The days of tax-free online shopping could be numbered.
A bill to impose sales tax on Internet purchases took one step closer to being passed Wednesday, when the Senate voted 75-22 in favor of considering The Marketplace Fairness Act. A vote on passage could come this week.
The bill is supported by the White House and e-commerce giant Amazon.com and embraced by brick-and-mortar retailers, their trade association and the National Conference of State Legislatures. But it has been sharply criticized by online merchants led by eBay, as well as anti-tax advocates.
(Read More: Small Do-Gooders: Mom and Pops Changing the World)
Despite the debate over the issue, experts say it won't change the way most Americans use the Internet to shop.
"Ultimately, customers are used to paying taxes on goods they purchase, just not necessarily online," said Clark Fredricksen, vice president of communications at eMarketer. "It wouldn't be surprising to see some outcry but in fact very little impact on actual sales."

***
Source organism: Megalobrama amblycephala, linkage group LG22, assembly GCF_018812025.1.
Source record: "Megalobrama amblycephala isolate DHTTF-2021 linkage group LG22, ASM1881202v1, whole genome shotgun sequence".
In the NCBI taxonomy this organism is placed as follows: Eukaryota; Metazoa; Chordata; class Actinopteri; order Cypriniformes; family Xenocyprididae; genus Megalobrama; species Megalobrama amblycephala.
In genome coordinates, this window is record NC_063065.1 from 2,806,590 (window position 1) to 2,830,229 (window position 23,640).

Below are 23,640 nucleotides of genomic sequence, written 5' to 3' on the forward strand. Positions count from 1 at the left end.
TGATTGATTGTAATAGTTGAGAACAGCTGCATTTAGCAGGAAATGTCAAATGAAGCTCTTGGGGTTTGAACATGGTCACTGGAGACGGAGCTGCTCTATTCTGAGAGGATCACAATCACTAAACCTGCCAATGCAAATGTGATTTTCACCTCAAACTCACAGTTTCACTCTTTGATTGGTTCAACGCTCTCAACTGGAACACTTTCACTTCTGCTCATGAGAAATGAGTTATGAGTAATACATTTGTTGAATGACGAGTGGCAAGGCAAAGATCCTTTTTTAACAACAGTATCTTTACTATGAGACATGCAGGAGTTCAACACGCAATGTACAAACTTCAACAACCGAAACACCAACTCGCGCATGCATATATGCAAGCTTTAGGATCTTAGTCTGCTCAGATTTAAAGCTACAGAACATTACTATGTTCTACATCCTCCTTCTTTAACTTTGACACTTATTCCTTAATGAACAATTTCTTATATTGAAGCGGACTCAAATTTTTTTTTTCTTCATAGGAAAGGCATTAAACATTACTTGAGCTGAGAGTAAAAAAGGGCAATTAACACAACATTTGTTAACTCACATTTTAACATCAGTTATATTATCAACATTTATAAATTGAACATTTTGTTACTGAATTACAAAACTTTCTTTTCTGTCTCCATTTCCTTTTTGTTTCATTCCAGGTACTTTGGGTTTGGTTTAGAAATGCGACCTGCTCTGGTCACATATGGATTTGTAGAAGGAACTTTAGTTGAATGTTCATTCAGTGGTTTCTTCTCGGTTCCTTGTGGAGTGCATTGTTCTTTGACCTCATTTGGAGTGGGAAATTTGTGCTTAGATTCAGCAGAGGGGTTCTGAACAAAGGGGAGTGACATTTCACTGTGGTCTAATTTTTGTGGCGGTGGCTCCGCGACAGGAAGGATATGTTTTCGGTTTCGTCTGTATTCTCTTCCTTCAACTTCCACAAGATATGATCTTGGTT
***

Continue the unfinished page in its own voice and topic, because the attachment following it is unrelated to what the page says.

"Consumers only care on big ticket items," said Tom Forte, Internet analyst at Telsey Advisory Group. "If you think about why people purchase from catalogs or e-commerce companies, selection and convenience are numbers one and two... Price is not as important."
"On an average basket size of $40 to $50 it's not going to have an impact," said Aaron Kessler, senior analyst at Raymond James & Associates.
Fredricksen said it also wouldn't stop the pervasive practice of showrooming, where customers visit brick-and-mortar stores to see an item, then buy it somewhere else.
"Price comparison is only one component of why consumers showroom," he said. "Showrooming is a broader phenomenon encouraged by rapid adoption of smartphones and growing use of mobile phones as purchasing and shopping devices."
Even the National Retail Federation agreed that, sales tax or not, showrooming is probably here to stay. "I think retailers will adapt to it," said David French, the group's senior vice president of government relations. "What this will do is eliminate the built-in price advantage online retailers have," he said.